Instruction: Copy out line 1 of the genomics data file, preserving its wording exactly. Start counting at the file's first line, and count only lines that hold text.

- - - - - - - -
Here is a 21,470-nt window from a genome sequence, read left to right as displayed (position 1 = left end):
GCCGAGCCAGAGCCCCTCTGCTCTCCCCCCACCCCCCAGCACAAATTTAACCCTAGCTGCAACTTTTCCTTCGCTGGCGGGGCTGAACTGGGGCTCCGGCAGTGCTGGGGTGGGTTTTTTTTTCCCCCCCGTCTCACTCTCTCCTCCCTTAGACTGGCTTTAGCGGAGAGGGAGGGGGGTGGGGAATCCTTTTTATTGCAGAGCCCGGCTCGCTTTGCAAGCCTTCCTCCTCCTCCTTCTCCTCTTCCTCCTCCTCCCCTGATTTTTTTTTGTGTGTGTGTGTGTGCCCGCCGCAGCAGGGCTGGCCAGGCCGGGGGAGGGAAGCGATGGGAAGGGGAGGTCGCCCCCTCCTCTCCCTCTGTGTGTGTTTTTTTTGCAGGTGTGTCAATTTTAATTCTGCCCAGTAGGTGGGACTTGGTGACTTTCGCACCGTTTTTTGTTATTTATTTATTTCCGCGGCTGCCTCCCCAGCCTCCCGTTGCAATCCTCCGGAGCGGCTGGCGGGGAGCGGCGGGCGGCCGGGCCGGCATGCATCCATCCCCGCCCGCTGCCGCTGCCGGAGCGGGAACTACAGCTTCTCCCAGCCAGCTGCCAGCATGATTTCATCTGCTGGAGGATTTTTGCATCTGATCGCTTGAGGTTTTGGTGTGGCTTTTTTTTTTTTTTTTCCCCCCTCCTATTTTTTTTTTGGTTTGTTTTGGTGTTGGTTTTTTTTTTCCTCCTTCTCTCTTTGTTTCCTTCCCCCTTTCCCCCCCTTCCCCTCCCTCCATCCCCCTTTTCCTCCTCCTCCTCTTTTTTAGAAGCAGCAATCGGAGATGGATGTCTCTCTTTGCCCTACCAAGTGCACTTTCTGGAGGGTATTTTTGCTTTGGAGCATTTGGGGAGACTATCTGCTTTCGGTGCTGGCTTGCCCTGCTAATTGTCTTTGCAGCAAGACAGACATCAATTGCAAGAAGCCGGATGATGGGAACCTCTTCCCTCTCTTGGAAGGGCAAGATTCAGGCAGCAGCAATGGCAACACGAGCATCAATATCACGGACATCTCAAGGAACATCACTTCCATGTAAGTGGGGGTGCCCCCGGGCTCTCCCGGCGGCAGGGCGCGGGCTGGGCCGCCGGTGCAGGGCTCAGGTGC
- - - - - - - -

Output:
Here is a 21,470-nt window from a genome sequence, read left to right as displayed (position 1 = left end):